• Scripts are typically isolated and restricted to match a worst case scenario of potential misuse by virtue of being "world-executable" (when not coupled with some form of "authentication" such as a login system)

A Social Shell would:

  • Marry the power the shell with the familiarity, functionalities, and flexibility of the browser.
  • Augment the textual nature of the shell to exploit the hypertextual nature of the web.
    • Example: Man pages available as navigable HTML alongside a script output.
    • Exploit the mixed media / collage capabilities of HTML5.
    • Create a rich inter linked space of cross-reference scripts
  • Integrate cookbooks (socially curated compilations of example code) of shell scripts
    • Imagine the system as a hybrid development / publishing platform.
  • Is on the ground, not in the cloud; Enable fully functional access to one's system thanks to the "situated authentication" of running locally, directly under the control of its users;
    • Run in a local network on locally situated hardware, for instance a laptop or low-cost low-power microcontroller (Olimex, Rasberry Pi)
  • Encourages a pipeline based approach to experimentation and creation through making novel connections between existing tools
    • apt-get not app: Tap into the vast diversity and cross-disciplinary richness of command-line based free software tools (in contrast to the restrictions of a given platforms "app" store)
    • Help with some of the syntax complexities of actually using pipelines in the shell
    • Help out with managing in-between/temporary files (let files be more like programming variables and less hierarchical)

Mesh cookbooks

Mesh cookbooks are networked local machines to host/serve/publish cookbooks :

  • A local network of machines (Raspberry Pi, Olimex...) scattered in a space for publishing/documenting activities going on simultaneously in that environment
    • Documenting the different work sessions at Variable at the Summerschool as a testing ground for decentralized, simultaneous and parallel publishing platforms. Each worksession could document its activities on the local node, publishing cookbooks, snippets of code and other types of notes, observations.
      • It would need to work at the beginning of the Summerschool (installing it the first day) and then use/modify/repair/fork/merge/expand during the week.
  • Synchronization of the nodes in a mesh network is not necessarily the default mode.
    • Only partial information about ongoing publishing/documentation (names or types of files or other metadata) could be exchanged/broadcasted in real time by the nodes and read by the users of the mesh cookbooks through their terminals.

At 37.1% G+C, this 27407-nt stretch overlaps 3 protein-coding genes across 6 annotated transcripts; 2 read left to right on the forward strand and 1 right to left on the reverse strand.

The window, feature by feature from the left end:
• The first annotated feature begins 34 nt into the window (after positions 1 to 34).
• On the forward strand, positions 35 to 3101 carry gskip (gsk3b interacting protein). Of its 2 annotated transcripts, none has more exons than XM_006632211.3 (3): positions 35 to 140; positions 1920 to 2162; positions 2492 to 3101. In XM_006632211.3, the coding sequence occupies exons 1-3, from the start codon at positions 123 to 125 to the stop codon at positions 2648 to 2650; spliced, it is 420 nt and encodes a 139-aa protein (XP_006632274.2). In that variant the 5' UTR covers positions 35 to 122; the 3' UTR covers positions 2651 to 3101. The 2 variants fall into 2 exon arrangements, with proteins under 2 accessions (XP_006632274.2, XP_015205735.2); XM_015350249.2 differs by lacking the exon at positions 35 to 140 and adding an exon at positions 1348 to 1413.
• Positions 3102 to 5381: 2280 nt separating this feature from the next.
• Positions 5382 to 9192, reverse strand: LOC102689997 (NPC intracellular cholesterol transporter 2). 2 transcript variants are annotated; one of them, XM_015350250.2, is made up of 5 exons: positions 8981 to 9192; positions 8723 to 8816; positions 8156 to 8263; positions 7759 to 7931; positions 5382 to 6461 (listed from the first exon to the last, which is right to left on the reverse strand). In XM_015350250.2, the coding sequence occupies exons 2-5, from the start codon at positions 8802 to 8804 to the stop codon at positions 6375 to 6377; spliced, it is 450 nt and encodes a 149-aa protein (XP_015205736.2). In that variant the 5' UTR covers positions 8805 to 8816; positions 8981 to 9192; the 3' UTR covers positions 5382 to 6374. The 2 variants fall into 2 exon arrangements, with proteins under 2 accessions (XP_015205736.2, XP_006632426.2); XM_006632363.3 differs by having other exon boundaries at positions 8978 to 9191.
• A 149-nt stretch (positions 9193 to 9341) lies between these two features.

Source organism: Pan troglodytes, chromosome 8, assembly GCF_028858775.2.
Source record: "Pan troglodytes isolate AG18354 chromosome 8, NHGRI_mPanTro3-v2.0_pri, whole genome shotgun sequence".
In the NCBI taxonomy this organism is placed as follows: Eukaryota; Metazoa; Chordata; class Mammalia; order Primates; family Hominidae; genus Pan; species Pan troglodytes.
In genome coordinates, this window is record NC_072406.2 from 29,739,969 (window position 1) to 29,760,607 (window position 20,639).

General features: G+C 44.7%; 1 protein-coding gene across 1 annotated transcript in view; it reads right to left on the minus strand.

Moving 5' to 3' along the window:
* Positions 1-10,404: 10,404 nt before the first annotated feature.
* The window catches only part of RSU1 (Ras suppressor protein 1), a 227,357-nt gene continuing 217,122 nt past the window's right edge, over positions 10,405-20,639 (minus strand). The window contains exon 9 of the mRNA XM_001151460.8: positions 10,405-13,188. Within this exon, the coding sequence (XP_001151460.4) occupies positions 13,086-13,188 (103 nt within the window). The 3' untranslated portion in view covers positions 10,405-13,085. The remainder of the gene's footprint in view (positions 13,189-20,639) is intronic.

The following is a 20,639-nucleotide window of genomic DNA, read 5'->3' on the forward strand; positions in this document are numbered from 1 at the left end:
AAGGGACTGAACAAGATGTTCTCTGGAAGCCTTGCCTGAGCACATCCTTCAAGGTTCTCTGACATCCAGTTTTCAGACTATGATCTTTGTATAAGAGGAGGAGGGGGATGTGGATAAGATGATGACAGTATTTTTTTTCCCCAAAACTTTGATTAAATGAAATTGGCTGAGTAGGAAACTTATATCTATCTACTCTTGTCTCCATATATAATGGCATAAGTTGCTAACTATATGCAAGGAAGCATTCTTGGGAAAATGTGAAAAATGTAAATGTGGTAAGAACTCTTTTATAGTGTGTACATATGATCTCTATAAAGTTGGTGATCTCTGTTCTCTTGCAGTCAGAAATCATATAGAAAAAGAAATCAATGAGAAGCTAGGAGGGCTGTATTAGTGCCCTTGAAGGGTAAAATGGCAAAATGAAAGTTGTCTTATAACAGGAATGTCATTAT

• The cookbooks could be accessible to other nodes and published online after they are edited for instance.
    • Users of other nodes could pull not yet synchronized files using social shells.
  • While access to public Internet is required during a learning session, using mesh cookbooks could reduce some of the traffic (which may be critical during the Summerschool).

Social is not Web 2.0

A stack exchange for Libraries & Information Sciences was created but failed to meet the criteria for an Excellent Q&A community and was according to the platform's policies taken offline (the collected Q&A content available only in dump form)[5]

The popular programming Q&A site Stack Overflow[6] has, as of 2014, become the dominant programming help site, often representing the first Google hits to questions about an error message or a particular programming language or library. Through a highly effective use of community-driven reputation scores to determine the best answers, the site has quickly established itself as a place for programmers to trust and provides an important reflection of the best practices of programming at any given moment. While the content of the site (the actual questions and answers) are offered under a Creative Commons license, the platform itself, called Stack Exchange, is proprietary. New topics for Exchanges may be proposed and tried out, but only Exchanges that meet the criteria determined by the platform for an Excellent site are maintained. The platform is financed by advertising via an integrated job-seeking site (Careers 2.0).